Singer-songwriter Mary Gauthier has performed on many stages throughout her career, but at 7 p.m. on Sunday, she will take the her show underground – literally – for the first time when she performs at The Caverns in Pelham as part of “Bluegrass Underground,” a musical adventure series that airs on PBS networks across the country.
The Tullahoma News caught up with Gauthier just before her big performance to talk about playing “Bluegrass Underground” for the first time and her life-changing experience working with military veterans.
As Gauthier prepares for her “Bluegrass Underground” performance, she said she is looking forward to playing in such a unique venue.
“This will be first performance with the ‘Bluegrass Underground’ and I’m very excited about it. I’ve been watching it for years, so it’s great to be a part of it,” she said.
When asked if she is nervous about performing in such a different atmosphere from a traditional concert stage, Gauthier said she excited about the experience.
“I wouldn’t call it nerves,” she said. “Even with the venue such as this, there is an energy I get when I’m on the side of the stage right before I go on. It’s an excitement more than nerves. Performance time is like the most important time of the day. It’s my most important time of the day.”
For her performance, Gauthier said she will playing songs from a project she has been working on and one that is close to her heart.
“I’m going to bring a couple players with me who have played on the record,” she said. “I’m going to play a few songs from a back catalog and then segue pretty quickly to what I’ve been doing the last little bit, which are songs that I have co-written with members of the military and their spouses. This is really what’s important to me right now. I’ve been privileged to work with the vets and telling their stories.”
Telling the stories of American veterans and their spouses is the theme behind her latest album, “Rifles and Rosary Beads.”
For the album, Gauthier worked with the nonprofit group Songwriting with Soldiers.
“Songwriting with Soldiers is a small nonprofit that started six years ago out of Austin, Texas,” Gauthier said. “The idea sort of happened organically. The founder of the organization [Dardin Smith] co-wrote with a soldier and found that the song was so good, he decided that he wanted to do it again.”
She said the organization gathers songwriters and veterans along with veterans’ spouses for a weekend retreat of songwriting and healing.
“The way it works is that you go to a retreat center. There are several all over the country that hosts songwriters and veterans and their spouses,” she said. “The retreat includes four master songwriters, songwriters who have been at for 20 years or more, and usually six to 10 veterans.
“We go in on a Friday, have a dinner, and meet each other. Songwriters do a little concert, so the vets can see what we do and pick the writer that they feel the closest to, the one that they resonate with. Saturday morning, we get paired up with our veteran or our veteran’s spouse. We find a quiet place and we write a song with them. Saturday afternoon, we do it again with a different person. We do it one more time Sunday morning. By that time, we have 11 or more songs. Sunday afternoon, we have a concert for all the new songs that are written.”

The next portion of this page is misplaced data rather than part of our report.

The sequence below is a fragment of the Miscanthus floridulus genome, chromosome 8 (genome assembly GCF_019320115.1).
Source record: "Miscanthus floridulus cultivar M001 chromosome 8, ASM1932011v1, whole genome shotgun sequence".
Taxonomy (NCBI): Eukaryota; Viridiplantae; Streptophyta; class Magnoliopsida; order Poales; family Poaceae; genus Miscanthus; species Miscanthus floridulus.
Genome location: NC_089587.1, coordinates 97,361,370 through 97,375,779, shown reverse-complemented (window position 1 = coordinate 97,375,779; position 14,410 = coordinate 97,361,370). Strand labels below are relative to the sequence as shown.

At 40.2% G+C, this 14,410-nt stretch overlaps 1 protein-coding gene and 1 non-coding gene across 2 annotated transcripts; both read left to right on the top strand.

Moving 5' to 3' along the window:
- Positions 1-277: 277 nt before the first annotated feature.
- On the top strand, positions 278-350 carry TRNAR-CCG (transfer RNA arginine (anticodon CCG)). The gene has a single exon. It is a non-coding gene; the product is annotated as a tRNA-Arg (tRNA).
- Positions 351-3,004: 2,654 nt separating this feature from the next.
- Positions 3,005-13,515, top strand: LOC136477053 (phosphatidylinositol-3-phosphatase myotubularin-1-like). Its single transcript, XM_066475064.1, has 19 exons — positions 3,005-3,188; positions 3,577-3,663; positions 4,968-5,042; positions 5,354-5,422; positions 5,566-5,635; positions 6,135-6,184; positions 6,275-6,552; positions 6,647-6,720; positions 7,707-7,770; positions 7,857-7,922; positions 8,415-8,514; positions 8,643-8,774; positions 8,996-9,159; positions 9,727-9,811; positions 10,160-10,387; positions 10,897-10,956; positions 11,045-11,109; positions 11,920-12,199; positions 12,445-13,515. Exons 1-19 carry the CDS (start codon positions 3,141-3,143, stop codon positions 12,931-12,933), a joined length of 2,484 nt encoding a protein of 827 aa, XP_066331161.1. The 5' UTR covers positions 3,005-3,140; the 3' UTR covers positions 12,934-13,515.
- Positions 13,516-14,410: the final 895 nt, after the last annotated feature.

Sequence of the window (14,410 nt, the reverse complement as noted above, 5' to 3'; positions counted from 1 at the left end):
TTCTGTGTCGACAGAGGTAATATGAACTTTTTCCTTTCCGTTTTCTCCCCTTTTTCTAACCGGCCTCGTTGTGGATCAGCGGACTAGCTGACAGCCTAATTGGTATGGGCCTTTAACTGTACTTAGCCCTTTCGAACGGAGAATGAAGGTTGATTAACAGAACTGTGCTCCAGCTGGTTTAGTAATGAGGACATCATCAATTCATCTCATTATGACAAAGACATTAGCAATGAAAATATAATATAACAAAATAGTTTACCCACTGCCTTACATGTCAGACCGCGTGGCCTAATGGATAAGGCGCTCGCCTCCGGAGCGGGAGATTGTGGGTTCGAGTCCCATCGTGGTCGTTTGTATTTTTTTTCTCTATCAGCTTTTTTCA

Gauthier said the songs are written with respect and love.
“The songs are written with the veterans’ words and it’s their stories,” she said. “We bear witness and non-judgment and listen. Soldiers do talk, but you have to create a safe space for them to talk in. They are treated with respect. There is a joy that comes from really connecting and a joy that comes from the process.”
While transformative for the veterans, Gauthier said the experience is also life-changing for the songwriters.
“The veterans say it’s transformative for them and I know it has been for me,” she said. “One of the byproducts of these retreats in to reconnect with purpose. If you live in Nashville, it’s a company town, and you end up with this haze of corporate monetization of music. You start getting submerged in the culture of music as creating a product to sell to a marketplace through a multi-national corporation. This whole process removes the heart and soul of the higher purpose of the art. So, with the veterans, oftentimes the songwriters are reintroduced to why they got into songwriting in the first place. You see the light come back on into their eyes.”
For her Sunday performance at The Caverns, Gauthier said she hopes to communicate that same life-changing feeling to the audience.
“You know, it’s a bluegrass gig, but I’m really a folk singer,” she said. “Part of my calling and what I do and what I consider important in my art is to tell stories. I’m not going to just be singing songs, but there is a story behind these songs. The stories are pretty much an introduction to the veteran or to the spouses who I co-wrote them with. These amazing Americans who served with such nobility and who came home with stories that are hard to hear. It’s very difficult to go to war and come back without drama. The stories are universal and timeless and transcend the American soldier story. I privileged to be able to tell these stories. It’s an absolute honor.”